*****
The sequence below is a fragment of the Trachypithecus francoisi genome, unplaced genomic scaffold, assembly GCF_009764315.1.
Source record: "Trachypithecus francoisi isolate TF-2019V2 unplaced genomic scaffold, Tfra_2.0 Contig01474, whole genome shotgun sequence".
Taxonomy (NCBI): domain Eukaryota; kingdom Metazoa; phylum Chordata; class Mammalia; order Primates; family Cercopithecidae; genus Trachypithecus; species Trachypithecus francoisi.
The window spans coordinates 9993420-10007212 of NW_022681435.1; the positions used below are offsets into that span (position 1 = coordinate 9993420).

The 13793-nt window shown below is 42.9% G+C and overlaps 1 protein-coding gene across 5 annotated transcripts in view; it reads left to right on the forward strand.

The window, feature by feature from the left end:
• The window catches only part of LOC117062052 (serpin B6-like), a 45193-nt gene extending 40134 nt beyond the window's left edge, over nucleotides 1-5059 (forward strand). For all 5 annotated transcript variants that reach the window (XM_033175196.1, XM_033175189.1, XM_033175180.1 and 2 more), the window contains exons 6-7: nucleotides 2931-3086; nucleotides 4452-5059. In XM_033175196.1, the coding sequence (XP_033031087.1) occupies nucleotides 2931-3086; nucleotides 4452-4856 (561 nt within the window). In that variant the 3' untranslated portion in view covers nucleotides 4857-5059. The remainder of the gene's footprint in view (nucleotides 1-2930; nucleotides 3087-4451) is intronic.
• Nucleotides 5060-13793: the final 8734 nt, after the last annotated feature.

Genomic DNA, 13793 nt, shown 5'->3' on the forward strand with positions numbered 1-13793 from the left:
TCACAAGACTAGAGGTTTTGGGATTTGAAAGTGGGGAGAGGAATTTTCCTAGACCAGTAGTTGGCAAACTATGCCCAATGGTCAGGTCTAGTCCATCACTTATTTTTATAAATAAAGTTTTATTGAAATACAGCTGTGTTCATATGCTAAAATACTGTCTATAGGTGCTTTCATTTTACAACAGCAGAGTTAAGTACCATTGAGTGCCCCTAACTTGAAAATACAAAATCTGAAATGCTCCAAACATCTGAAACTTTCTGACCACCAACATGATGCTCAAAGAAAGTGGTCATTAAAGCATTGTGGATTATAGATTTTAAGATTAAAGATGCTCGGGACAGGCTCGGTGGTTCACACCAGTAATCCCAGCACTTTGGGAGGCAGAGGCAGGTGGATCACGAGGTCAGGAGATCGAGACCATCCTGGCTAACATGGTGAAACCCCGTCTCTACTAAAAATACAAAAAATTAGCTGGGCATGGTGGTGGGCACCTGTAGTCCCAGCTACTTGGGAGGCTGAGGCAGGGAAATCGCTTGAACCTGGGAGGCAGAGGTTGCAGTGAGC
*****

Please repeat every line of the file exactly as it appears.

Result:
The sequence below is a fragment of the Trachypithecus francoisi genome, unplaced genomic scaffold, assembly GCF_009764315.1.
Source record: "Trachypithecus francoisi isolate TF-2019V2 unplaced genomic scaffold, Tfra_2.0 Contig01474, whole genome shotgun sequence".
Taxonomy (NCBI): domain Eukaryota; kingdom Metazoa; phylum Chordata; class Mammalia; order Primates; family Cercopithecidae; genus Trachypithecus; species Trachypithecus francoisi.
The window spans coordinates 9993420-10007212 of NW_022681435.1; the positions used below are offsets into that span (position 1 = coordinate 9993420).

The 13793-nt window shown below is 42.9% G+C and overlaps 1 protein-coding gene across 5 annotated transcripts in view; it reads left to right on the forward strand.

The window, feature by feature from the left end:
• The window catches only part of LOC117062052 (serpin B6-like), a 45193-nt gene extending 40134 nt beyond the window's left edge, over nucleotides 1-5059 (forward strand). For all 5 annotated transcript variants that reach the window (XM_033175196.1, XM_033175189.1, XM_033175180.1 and 2 more), the window contains exons 6-7: nucleotides 2931-3086; nucleotides 4452-5059. In XM_033175196.1, the coding sequence (XP_033031087.1) occupies nucleotides 2931-3086; nucleotides 4452-4856 (561 nt within the window). In that variant the 3' untranslated portion in view covers nucleotides 4857-5059. The remainder of the gene's footprint in view (nucleotides 1-2930; nucleotides 3087-4451) is intronic.
• Nucleotides 5060-13793: the final 8734 nt, after the last annotated feature.

Genomic DNA, 13793 nt, shown 5'->3' on the forward strand with positions numbered 1-13793 from the left:
TCACAAGACTAGAGGTTTTGGGATTTGAAAGTGGGGAGAGGAATTTTCCTAGACCAGTAGTTGGCAAACTATGCCCAATGGTCAGGTCTAGTCCATCACTTATTTTTATAAATAAAGTTTTATTGAAATACAGCTGTGTTCATATGCTAAAATACTGTCTATAGGTGCTTTCATTTTACAACAGCAGAGTTAAGTACCATTGAGTGCCCCTAACTTGAAAATACAAAATCTGAAATGCTCCAAACATCTGAAACTTTCTGACCACCAACATGATGCTCAAAGAAAGTGGTCATTAAAGCATTGTGGATTATAGATTTTAAGATTAAAGATGCTCGGGACAGGCTCGGTGGTTCACACCAGTAATCCCAGCACTTTGGGAGGCAGAGGCAGGTGGATCACGAGGTCAGGAGATCGAGACCATCCTGGCTAACATGGTGAAACCCCGTCTCTACTAAAAATACAAAAAATTAGCTGGGCATGGTGGTGGGCACCTGTAGTCCCAGCTACTTGGGAGGCTGAGGCAGGGAAATCGCTTGAACCTGGGAGGCAGAGGTTGCAGTGAGC